An article in IEEE Spectrum describes work by researchers at the University of Cincinnati and the U.S. Air Force Research Laboratories. They started with the fact that signs of over-exertion and dehydration can be detected in a person’s sweat before the problem manifests itself in more severe symptoms, such as cramping muscles. This is important for athletes — especially multi-million dollar professional athletes — but is also a subject of concern for jet pilots who undergo extreme physical conditions during some aspects of flight.
The team uses microfluidics chips to pull sweat through microscopic channels and past tiny sensors that can measure the levels of certain ions in the fluid, such as sodium, chloride, and potassium. They have developed devices that contain a controller with Bluetooth Low Energy wireless communications, along with the tiny sensor chips.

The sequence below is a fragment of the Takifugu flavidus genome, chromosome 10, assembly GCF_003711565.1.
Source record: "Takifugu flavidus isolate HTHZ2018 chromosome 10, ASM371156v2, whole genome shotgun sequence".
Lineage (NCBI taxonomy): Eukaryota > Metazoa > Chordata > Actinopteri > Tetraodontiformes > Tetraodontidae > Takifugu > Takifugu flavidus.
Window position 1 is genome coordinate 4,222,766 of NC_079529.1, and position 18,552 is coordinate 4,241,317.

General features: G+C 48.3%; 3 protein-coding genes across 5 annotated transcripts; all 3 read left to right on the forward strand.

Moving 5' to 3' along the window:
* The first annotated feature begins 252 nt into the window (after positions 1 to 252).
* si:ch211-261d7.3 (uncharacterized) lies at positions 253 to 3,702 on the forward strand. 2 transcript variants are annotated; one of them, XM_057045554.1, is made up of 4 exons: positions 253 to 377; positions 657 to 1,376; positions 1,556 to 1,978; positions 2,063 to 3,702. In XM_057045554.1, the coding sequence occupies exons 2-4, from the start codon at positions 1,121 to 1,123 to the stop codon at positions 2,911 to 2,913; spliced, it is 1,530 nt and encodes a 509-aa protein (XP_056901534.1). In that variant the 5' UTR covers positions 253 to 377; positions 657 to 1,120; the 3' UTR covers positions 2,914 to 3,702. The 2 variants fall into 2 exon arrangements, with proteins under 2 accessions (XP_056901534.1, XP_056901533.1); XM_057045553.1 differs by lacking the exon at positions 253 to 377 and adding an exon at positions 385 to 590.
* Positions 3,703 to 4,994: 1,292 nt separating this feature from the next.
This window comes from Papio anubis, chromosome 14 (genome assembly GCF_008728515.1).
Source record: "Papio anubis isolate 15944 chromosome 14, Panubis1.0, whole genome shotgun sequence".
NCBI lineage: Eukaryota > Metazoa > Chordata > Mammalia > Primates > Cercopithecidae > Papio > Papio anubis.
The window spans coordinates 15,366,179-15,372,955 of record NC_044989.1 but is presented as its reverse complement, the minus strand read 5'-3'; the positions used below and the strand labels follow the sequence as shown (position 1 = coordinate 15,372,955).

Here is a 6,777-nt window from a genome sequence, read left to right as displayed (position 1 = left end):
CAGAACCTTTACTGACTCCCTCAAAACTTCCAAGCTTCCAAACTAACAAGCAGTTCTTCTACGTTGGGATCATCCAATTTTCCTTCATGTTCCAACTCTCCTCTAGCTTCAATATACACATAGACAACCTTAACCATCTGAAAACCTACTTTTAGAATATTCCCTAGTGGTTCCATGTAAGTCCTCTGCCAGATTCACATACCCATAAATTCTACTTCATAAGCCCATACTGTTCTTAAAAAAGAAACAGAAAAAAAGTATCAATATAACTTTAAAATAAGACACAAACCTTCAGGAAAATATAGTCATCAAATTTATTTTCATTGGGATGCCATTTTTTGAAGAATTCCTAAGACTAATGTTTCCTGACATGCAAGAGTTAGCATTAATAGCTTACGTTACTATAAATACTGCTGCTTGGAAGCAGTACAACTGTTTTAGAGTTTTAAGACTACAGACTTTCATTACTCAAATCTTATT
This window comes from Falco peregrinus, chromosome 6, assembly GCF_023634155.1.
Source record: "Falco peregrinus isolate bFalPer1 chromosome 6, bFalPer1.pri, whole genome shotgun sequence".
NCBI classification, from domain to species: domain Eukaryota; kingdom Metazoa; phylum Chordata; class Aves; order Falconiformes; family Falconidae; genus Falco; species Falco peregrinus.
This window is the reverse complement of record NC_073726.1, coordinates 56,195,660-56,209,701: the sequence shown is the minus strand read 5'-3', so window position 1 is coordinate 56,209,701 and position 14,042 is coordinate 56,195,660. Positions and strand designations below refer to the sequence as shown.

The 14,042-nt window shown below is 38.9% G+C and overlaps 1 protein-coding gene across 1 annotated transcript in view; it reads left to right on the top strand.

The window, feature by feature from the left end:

In time, similar products could be used to detect other metabolites, such as glucose, which could eventually help in monitoring and treating chronic conditions such as diabetes. They could help diagnose diseases such as cystic fibrosis, and if capable of detecting certain bio-markers at small enough levels, they could even provide early detection of cancer, trauma, or infection elsewhere in the body.